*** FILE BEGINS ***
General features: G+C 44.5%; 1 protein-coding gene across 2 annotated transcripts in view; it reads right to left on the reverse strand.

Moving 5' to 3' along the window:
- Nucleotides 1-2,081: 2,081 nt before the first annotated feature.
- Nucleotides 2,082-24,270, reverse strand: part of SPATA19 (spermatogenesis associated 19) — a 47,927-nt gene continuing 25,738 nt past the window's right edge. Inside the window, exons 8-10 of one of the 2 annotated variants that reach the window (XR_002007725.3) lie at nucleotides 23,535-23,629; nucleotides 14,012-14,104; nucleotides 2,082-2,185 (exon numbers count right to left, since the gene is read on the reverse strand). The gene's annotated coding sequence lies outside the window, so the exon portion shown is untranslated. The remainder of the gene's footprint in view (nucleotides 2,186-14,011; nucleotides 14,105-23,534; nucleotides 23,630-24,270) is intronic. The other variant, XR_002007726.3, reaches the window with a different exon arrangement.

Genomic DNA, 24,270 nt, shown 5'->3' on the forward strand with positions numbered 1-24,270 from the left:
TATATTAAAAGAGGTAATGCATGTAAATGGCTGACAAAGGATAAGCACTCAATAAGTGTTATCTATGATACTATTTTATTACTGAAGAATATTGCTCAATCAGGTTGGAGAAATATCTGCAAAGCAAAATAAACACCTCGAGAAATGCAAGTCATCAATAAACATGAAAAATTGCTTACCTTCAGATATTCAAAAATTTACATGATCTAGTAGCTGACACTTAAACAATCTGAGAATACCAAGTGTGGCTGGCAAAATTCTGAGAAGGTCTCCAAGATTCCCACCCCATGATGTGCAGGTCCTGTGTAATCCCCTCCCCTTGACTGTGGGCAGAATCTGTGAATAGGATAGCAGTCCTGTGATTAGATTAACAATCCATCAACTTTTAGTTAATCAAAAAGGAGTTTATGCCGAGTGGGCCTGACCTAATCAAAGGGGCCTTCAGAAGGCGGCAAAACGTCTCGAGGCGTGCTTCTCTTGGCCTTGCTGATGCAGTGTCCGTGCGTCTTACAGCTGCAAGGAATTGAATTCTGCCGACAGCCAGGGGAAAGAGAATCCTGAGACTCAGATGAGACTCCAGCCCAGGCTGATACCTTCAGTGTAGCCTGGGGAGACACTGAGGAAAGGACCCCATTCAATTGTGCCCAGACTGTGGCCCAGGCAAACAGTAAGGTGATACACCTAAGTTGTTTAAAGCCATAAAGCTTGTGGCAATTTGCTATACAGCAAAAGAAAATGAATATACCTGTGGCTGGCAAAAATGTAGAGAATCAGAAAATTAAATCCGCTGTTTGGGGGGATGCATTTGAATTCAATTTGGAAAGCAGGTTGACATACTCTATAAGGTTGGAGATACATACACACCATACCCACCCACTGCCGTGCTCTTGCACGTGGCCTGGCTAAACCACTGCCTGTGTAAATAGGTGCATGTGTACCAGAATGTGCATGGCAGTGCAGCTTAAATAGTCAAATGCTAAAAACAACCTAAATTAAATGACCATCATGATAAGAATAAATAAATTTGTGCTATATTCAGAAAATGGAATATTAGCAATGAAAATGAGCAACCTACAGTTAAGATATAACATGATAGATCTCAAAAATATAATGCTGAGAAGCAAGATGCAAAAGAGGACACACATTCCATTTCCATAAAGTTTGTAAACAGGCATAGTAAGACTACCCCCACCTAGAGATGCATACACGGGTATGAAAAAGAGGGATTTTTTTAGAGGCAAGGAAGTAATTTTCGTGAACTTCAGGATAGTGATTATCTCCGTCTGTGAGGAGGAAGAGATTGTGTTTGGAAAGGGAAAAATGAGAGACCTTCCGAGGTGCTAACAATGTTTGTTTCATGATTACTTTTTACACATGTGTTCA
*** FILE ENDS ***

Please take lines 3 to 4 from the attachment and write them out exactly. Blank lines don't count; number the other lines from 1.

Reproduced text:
- Nucleotides 1-2,081: 2,081 nt before the first annotated feature.
- Nucleotides 2,082-24,270, reverse strand: part of SPATA19 (spermatogenesis associated 19) — a 47,927-nt gene continuing 25,738 nt past the window's right edge. Inside the window, exons 8-10 of one of the 2 annotated variants that reach the window (XR_002007725.3) lie at nucleotides 23,535-23,629; nucleotides 14,012-14,104; nucleotides 2,082-2,185 (exon numbers count right to left, since the gene is read on the reverse strand). The gene's annotated coding sequence lies outside the window, so the exon portion shown is untranslated. The remainder of the gene's footprint in view (nucleotides 2,186-14,011; nucleotides 14,105-23,534; nucleotides 23,630-24,270) is intronic. The other variant, XR_002007726.3, reaches the window with a different exon arrangement.